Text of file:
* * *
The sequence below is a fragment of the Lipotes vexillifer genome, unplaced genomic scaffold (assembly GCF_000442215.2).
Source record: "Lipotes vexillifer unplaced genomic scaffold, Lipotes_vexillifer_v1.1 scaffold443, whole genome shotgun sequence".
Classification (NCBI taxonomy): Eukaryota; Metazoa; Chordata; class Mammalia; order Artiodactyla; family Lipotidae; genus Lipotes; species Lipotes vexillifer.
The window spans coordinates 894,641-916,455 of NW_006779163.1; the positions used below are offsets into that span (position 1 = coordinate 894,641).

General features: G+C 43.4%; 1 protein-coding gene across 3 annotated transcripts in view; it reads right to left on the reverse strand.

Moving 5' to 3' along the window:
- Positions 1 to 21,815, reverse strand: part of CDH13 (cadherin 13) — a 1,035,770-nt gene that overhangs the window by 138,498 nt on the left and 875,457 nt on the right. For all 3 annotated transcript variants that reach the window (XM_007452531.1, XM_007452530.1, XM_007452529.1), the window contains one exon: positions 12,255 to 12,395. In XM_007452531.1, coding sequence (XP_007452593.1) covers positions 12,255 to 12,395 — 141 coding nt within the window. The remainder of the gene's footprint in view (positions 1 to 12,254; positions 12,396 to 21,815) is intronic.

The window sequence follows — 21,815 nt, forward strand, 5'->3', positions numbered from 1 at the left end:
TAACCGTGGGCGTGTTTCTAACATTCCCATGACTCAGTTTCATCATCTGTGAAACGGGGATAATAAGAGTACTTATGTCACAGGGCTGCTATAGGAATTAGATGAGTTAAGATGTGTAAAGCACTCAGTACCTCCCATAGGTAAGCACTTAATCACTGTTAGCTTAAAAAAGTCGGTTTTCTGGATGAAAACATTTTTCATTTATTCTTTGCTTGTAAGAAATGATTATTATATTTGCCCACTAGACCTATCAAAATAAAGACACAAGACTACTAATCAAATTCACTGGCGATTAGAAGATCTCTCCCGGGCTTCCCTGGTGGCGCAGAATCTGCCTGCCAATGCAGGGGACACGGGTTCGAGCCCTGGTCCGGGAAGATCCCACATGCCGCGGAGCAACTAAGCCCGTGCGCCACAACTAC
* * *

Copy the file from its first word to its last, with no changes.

The sequence below is a fragment of the Lipotes vexillifer genome, unplaced genomic scaffold (assembly GCF_000442215.2).
Source record: "Lipotes vexillifer unplaced genomic scaffold, Lipotes_vexillifer_v1.1 scaffold443, whole genome shotgun sequence".
Classification (NCBI taxonomy): Eukaryota; Metazoa; Chordata; class Mammalia; order Artiodactyla; family Lipotidae; genus Lipotes; species Lipotes vexillifer.
The window spans coordinates 894,641-916,455 of NW_006779163.1; the positions used below are offsets into that span (position 1 = coordinate 894,641).

General features: G+C 43.4%; 1 protein-coding gene across 3 annotated transcripts in view; it reads right to left on the reverse strand.

Moving 5' to 3' along the window:
- Positions 1 to 21,815, reverse strand: part of CDH13 (cadherin 13) — a 1,035,770-nt gene that overhangs the window by 138,498 nt on the left and 875,457 nt on the right. For all 3 annotated transcript variants that reach the window (XM_007452531.1, XM_007452530.1, XM_007452529.1), the window contains one exon: positions 12,255 to 12,395. In XM_007452531.1, coding sequence (XP_007452593.1) covers positions 12,255 to 12,395 — 141 coding nt within the window. The remainder of the gene's footprint in view (positions 1 to 12,254; positions 12,396 to 21,815) is intronic.

The window sequence follows — 21,815 nt, forward strand, 5'->3', positions numbered from 1 at the left end:
TAACCGTGGGCGTGTTTCTAACATTCCCATGACTCAGTTTCATCATCTGTGAAACGGGGATAATAAGAGTACTTATGTCACAGGGCTGCTATAGGAATTAGATGAGTTAAGATGTGTAAAGCACTCAGTACCTCCCATAGGTAAGCACTTAATCACTGTTAGCTTAAAAAAGTCGGTTTTCTGGATGAAAACATTTTTCATTTATTCTTTGCTTGTAAGAAATGATTATTATATTTGCCCACTAGACCTATCAAAATAAAGACACAAGACTACTAATCAAATTCACTGGCGATTAGAAGATCTCTCCCGGGCTTCCCTGGTGGCGCAGAATCTGCCTGCCAATGCAGGGGACACGGGTTCGAGCCCTGGTCCGGGAAGATCCCACATGCCGCGGAGCAACTAAGCCCGTGCGCCACAACTAC